Over the next 10 years, the various congresses and presidents showed little to no action towards advancing desegregation, and it wasn’t until congress passed the Civil Rights Act of 1964, which forced government departments to report the status of desegregation to congress and the president, that there was some movement towards equality (Wise 1974). While a Supreme Court ruling and a congressional act should be enough to force progress, the Civil Rights Act of 1969 had to be passed a few years later to make it so people could not be discriminated against for any individual reason (Wise 1974). However, both the 1964 and 1969 acts took too long to be officially enforced laws and were still met with local government resistance (Wise 1974).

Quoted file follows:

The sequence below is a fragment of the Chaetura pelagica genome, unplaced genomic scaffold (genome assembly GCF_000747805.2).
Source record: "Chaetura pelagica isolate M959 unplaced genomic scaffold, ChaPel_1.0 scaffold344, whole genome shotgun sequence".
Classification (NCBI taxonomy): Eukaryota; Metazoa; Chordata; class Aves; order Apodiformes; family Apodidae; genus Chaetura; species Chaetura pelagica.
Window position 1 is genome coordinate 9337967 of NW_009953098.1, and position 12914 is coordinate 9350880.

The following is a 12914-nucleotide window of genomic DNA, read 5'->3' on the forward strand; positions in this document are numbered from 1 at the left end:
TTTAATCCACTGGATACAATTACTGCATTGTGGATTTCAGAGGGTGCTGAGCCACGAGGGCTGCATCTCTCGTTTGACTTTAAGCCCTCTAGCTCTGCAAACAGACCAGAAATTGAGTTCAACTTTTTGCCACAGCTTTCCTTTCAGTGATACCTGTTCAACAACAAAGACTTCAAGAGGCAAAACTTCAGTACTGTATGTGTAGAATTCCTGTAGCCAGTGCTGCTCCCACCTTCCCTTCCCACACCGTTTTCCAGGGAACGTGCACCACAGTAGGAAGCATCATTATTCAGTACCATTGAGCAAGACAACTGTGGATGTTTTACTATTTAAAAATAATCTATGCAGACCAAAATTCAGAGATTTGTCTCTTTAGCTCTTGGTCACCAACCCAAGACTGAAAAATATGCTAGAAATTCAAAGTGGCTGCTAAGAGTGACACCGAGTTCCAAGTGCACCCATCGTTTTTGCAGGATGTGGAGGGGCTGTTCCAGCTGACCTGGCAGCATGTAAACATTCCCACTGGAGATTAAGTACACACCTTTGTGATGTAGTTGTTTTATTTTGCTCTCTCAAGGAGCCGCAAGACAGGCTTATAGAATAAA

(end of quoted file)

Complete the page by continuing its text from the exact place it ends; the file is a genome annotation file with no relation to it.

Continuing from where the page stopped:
On September 9, 1891, Cass Hite killed Adolf F. Kohler in the Green River Valley of the Utah Territory in self-defense. Despite this, he was sentenced to 12 years in prison. What followed were petitions, letters, and people asking one question: why?
The answer was complicated. Prosecutors in court claimed Hite killed Kohler out of anger after being called a coward (The People of the Territory of Utah vs. Cass Hite, n.d.). For Hite’s defense, Kohler shot first after Hite went to him to settle their differences without violence (Salt Lake Tribune 1892, 3). The court split when the first trial proceeded in February 1892. With no solid proof of either sides’ story besides bullet holes and a dead man, a he-said she-said predicament ensued. Witnesses contradicted each other on key points depending on which side they supported. “Ultimately,” says Knipmeyer, author of Hite’s biography, “[it] came down to which witnesses each member of the…jury believed” (Knipmeyer 2016, 147-148).